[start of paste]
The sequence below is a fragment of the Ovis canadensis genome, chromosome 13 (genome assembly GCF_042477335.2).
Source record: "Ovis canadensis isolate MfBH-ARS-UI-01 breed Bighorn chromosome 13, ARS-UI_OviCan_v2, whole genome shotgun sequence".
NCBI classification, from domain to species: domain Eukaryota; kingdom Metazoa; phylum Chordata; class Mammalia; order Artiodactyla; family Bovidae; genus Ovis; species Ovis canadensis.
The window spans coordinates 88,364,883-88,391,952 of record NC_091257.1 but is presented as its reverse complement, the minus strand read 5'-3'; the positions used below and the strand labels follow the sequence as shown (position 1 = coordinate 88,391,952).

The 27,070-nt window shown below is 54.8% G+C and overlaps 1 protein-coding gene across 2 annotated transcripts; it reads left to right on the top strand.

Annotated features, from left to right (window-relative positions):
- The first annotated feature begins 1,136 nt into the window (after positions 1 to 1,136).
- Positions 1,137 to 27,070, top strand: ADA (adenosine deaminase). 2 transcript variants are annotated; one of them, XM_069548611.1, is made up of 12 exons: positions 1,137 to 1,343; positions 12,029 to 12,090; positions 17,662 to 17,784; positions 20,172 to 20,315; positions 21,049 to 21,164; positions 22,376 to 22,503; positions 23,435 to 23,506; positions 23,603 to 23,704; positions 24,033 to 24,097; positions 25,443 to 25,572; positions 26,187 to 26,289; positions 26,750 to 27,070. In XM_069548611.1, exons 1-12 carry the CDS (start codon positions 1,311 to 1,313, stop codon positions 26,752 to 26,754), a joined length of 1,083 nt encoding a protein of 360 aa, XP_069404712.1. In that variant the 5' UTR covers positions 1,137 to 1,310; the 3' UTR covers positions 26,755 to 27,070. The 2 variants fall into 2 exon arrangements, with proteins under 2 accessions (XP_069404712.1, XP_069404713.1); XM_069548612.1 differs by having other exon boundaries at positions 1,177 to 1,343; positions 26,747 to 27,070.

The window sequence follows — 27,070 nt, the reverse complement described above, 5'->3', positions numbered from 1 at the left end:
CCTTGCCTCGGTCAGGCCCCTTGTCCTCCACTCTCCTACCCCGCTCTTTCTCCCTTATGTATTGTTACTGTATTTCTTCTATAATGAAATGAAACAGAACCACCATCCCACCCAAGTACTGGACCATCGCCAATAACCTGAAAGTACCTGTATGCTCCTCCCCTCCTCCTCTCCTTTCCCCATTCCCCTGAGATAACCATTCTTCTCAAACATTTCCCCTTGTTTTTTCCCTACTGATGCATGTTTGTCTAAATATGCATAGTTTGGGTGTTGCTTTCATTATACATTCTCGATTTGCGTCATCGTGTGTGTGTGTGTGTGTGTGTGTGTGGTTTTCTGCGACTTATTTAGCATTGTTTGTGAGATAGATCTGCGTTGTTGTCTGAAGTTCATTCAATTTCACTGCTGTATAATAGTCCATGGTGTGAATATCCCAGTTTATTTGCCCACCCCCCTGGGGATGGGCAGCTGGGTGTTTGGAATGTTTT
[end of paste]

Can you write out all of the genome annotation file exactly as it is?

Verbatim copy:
The sequence below is a fragment of the Ovis canadensis genome, chromosome 13 (genome assembly GCF_042477335.2).
Source record: "Ovis canadensis isolate MfBH-ARS-UI-01 breed Bighorn chromosome 13, ARS-UI_OviCan_v2, whole genome shotgun sequence".
NCBI classification, from domain to species: domain Eukaryota; kingdom Metazoa; phylum Chordata; class Mammalia; order Artiodactyla; family Bovidae; genus Ovis; species Ovis canadensis.
The window spans coordinates 88,364,883-88,391,952 of record NC_091257.1 but is presented as its reverse complement, the minus strand read 5'-3'; the positions used below and the strand labels follow the sequence as shown (position 1 = coordinate 88,391,952).

The 27,070-nt window shown below is 54.8% G+C and overlaps 1 protein-coding gene across 2 annotated transcripts; it reads left to right on the top strand.

Annotated features, from left to right (window-relative positions):
- The first annotated feature begins 1,136 nt into the window (after positions 1 to 1,136).
- Positions 1,137 to 27,070, top strand: ADA (adenosine deaminase). 2 transcript variants are annotated; one of them, XM_069548611.1, is made up of 12 exons: positions 1,137 to 1,343; positions 12,029 to 12,090; positions 17,662 to 17,784; positions 20,172 to 20,315; positions 21,049 to 21,164; positions 22,376 to 22,503; positions 23,435 to 23,506; positions 23,603 to 23,704; positions 24,033 to 24,097; positions 25,443 to 25,572; positions 26,187 to 26,289; positions 26,750 to 27,070. In XM_069548611.1, exons 1-12 carry the CDS (start codon positions 1,311 to 1,313, stop codon positions 26,752 to 26,754), a joined length of 1,083 nt encoding a protein of 360 aa, XP_069404712.1. In that variant the 5' UTR covers positions 1,137 to 1,310; the 3' UTR covers positions 26,755 to 27,070. The 2 variants fall into 2 exon arrangements, with proteins under 2 accessions (XP_069404712.1, XP_069404713.1); XM_069548612.1 differs by having other exon boundaries at positions 1,177 to 1,343; positions 26,747 to 27,070.

The window sequence follows — 27,070 nt, the reverse complement described above, 5'->3', positions numbered from 1 at the left end:
CCTTGCCTCGGTCAGGCCCCTTGTCCTCCACTCTCCTACCCCGCTCTTTCTCCCTTATGTATTGTTACTGTATTTCTTCTATAATGAAATGAAACAGAACCACCATCCCACCCAAGTACTGGACCATCGCCAATAACCTGAAAGTACCTGTATGCTCCTCCCCTCCTCCTCTCCTTTCCCCATTCCCCTGAGATAACCATTCTTCTCAAACATTTCCCCTTGTTTTTTCCCTACTGATGCATGTTTGTCTAAATATGCATAGTTTGGGTGTTGCTTTCATTATACATTCTCGATTTGCGTCATCGTGTGTGTGTGTGTGTGTGTGTGTGTGGTTTTCTGCGACTTATTTAGCATTGTTTGTGAGATAGATCTGCGTTGTTGTCTGAAGTTCATTCAATTTCACTGCTGTATAATAGTCCATGGTGTGAATATCCCAGTTTATTTGCCCACCCCCCTGGGGATGGGCAGCTGGGTGTTTGGAATGTTTT